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Associated Press Clashes With Bloggers

You'd think that more than anyone else, the Associated Press would follow the news.  If it did, it might have realized from stories like this or this, that sending a takedown notice to a blogger is not necessarily the wisest way to protect a copyright interest.  But last week, AP took the takedown route, with a notice to the Drudge Retort (the liberal alternative to the Drudge Report) to remove from the site copyrighted AP materials.  The  disputed content comes from selections ranging in length from 32 to 79 words.

AP's announcement immediately sparked fury across the blogosphere, as many bloggers rely upon blurbs from AP for their postings.  A-list blogger Mike Arrington of Tech Crunch fired the blogging equivalent of the shot-heard-round-the-world, with this exhortation:

So here’s our new policy on A.P. stories: they don’t exist. We don’t see them, we don’t quote them, we don’t link to them. They’re banned until they abandon this new strategy, and I encourage others to do the same until they back down from these ridiculous attempts to stop the spread of information around the Internet.

Others agreed with Arrington.  Brian Ledbetter (who himself was the subject of an AP takedown notice) asks: Will [AP] ever learn how this Internet thing works?  Dan Solove of Concurring Opinions opines that AP's policy is likely counterproductive and that it's unlikely that AP ever experienced any harm as a result of bloggers excerpting content.  In addition to criticizing AP's policy generally, Scott Greenfield of Simple Justice raises a practical concern: Precisely how many words of content exceeds fair use?

However, the debate isn't entirely one sided.  Dan Lewis argues that not everything is fair use and analyzes the AP test under the four factors of the fair use test, concluding that AP's position is plausible. 

At the New York Times Bits blog, Saul Hansell looks at the case from a news organization's perspective.  He writes:

A key part of the legal question here, and probably the ethical one too, is whether by using its material, a Web site inhibits the A.P.’s ability to earn money from its work. Several lawyers suggested to me that the A.P. may have a hard time proving how a few paragraphs in a blog represents real harm. Most blogs aren’t reporting news in direct competition with the A.P.; they are commenting on the news or offering a place to discuss news. Some sites, and this gets a tad dicey, are mainly about presenting lists of links to articles that the blogger, or the members of a community, find interesting. I’ll bet there are users who go to a site like Digg, rather than an A.P. client like Yahoo News, to find out what’s going on in the world. Still, if enough people click on links from these sites back to the sites of the A.P. clients who publish its articles, value is being created for the A.P., not destroyed.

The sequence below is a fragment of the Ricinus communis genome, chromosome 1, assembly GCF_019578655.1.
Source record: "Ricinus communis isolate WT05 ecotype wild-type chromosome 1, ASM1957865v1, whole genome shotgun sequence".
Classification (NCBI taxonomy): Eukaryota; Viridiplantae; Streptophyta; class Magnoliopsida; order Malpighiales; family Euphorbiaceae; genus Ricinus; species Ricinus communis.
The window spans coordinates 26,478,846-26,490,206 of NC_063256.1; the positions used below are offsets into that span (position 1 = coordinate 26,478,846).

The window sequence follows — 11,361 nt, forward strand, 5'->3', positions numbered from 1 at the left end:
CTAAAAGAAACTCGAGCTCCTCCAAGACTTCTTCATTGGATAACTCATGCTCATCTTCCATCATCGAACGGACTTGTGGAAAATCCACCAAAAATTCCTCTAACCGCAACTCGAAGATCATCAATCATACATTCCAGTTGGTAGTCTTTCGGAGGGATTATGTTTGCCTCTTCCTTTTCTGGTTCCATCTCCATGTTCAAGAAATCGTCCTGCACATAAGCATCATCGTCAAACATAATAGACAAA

As of this writing, AP has not retracted the notice.  However, as AP reports, it plans to meet with the Media Bloggers Association to create standards for online use of AP stories by bloggers that would protect AP content without discouraging bloggers from legitimately quoting from it.

As a blogger myself, I guess I'm disloyal, because I see AP's point -- though I also believe that AP chose the worst possible facts upon which to assert its copyright claims.  Citing short excerpts with attribution and subsequent commentary, as many bloggers do seems perfectly consistent with fair use -- and AP should't have attacked that particular practice.  At the same time, what I've noticed in my review of  hundreds of blog posts daily in my aggregator, many entries consist of nothing, absolutely nothing more than a complete article from AP (or another news source), followed by a small link at the end that merely says "source," with no attribution.  This type of practice is deceptive since many readers (who often rely on aggregators) may not even read to the end of the post to find the link to the accurate source, and thus, may credit the blogger for a story that AP reported.  Seems to me that AP should have gone after these kinds of wholesale content lifters, rather than going after bloggers who borrow small snippets in an effort to start a broader conversation.

Update: Is AP's stance hypocritical? AP apparently helped itself to a block of content from a blog post, notes Volokh and others. But Volokh adds that it is possible that AP obtained authorization to use the material.

Posted by Carolyn Elefant on June 17, 2008 at 04:54 PM | Permalink | Comments (2)


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